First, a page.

© 1985 Bernard Cornwell
In Sharpe’s Enemy, Richard Sharpe vanquished one foe only to create another, this time the subtle French intelligence officer Pierre Ducos. Ducos is an enemy both to England and Sharpe, for with one plan he manages to ensnare Sharpe in legal turmoil that may end in a death sentence, and begin the destruction of the Anglo-Spanish alliance which is driving the French army back across the Pyrenees. Sharpe’s only hope is the possible help of a treacherous and dangerously attractive ‘Marquesa’.
Without giving too much away, Sharpe spends most of the book in trouble as an escaped and condemned outlaw working behind enemy lines. The escape tests Sharpe’s character several times, not just his resourcefulness; there are times when giving his parole or simply refusing to go one would make his life much easier, but Sharpe insists on making a fight of it.At the same time that Sharpe is engaged in a battle for his life, Wellington’s army and the French are moving toward one of the most decisive altercations of the Peninsular War: the Campaign at Vitoria. Much of the battle takes place without our rifleman, but it wouldn’t be a Sharpe novel without him making a dramatic entrance at a pivotal moment. The book is worth it just for the ending; being completely unfamiliar with the history of the Peninsular War, I flew into the book blind and didn’t know what surprises Wellington had up his sleeve or what fate would await him.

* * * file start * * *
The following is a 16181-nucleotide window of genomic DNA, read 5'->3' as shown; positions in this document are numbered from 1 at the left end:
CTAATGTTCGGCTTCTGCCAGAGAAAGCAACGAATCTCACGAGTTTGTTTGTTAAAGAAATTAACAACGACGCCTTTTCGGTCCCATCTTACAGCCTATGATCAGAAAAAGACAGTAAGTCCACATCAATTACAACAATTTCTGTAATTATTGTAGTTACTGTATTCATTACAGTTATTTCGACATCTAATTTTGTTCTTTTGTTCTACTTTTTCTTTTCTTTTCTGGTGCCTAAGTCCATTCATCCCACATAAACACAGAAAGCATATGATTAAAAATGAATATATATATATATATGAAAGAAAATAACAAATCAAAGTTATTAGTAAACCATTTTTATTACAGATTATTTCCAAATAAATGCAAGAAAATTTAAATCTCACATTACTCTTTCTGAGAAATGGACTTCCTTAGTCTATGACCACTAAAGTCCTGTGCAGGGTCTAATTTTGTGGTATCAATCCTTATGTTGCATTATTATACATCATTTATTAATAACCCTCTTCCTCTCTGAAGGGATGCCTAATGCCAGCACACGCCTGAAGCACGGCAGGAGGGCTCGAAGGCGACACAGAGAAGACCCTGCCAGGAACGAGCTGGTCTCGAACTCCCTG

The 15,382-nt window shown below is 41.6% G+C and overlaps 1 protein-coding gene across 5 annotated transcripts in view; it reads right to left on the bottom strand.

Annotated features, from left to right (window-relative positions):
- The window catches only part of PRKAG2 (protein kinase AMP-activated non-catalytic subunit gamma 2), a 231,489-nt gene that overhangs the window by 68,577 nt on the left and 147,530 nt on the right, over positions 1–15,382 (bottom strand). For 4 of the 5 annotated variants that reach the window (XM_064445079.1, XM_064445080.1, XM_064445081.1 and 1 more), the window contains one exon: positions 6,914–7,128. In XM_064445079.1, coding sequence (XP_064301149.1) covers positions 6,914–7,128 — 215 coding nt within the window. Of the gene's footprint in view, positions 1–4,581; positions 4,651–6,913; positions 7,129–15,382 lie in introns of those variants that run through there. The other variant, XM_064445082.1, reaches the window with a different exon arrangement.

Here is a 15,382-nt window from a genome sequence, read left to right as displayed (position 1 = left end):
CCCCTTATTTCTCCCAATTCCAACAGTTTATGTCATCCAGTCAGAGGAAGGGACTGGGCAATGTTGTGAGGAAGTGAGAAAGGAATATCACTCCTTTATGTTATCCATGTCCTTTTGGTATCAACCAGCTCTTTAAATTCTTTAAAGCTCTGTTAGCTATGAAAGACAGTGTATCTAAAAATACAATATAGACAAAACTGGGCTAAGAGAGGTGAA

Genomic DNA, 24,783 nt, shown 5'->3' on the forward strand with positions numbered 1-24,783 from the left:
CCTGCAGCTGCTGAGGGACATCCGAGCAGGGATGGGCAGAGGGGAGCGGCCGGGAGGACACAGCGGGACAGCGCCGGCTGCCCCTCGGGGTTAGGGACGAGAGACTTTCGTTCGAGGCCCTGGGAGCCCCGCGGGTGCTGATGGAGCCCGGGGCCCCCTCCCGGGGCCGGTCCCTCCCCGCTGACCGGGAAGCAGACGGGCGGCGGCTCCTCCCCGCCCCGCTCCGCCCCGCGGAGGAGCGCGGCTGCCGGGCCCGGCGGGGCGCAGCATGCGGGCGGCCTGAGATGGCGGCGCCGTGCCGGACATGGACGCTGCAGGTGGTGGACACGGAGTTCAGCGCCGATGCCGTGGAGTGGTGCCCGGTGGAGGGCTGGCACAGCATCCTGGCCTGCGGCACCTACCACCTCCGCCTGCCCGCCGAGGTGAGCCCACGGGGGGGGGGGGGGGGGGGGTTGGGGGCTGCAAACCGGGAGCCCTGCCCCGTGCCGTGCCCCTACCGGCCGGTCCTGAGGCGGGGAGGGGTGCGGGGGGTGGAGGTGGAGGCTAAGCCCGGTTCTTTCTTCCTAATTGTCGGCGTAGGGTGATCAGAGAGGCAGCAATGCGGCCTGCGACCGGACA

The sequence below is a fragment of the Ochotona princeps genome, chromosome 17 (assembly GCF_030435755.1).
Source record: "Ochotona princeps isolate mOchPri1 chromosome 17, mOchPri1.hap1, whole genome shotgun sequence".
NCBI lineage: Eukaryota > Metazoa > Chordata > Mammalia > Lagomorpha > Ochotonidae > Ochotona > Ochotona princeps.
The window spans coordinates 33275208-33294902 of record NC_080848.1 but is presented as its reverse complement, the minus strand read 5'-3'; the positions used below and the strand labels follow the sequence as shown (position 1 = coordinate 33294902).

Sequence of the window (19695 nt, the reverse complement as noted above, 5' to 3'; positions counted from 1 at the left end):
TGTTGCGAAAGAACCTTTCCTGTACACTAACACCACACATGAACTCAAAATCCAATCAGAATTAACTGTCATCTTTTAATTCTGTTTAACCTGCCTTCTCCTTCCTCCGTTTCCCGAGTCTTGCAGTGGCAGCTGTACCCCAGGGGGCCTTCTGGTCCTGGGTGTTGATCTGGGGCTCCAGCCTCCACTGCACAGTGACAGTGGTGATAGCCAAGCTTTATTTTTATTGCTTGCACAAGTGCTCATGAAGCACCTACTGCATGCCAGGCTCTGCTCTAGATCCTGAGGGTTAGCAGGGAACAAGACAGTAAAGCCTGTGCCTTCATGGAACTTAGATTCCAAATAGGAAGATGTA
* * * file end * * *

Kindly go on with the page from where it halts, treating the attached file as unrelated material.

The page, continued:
Although I missed the usual running interaction between Sharpe and his men, Honour offers plenty of excitement and a thoroughly satisfying ending that lifts the pall remaining from Sharpe’s Enemy‘s conclusion.
Next time: Sharpe’s Regiment invades France!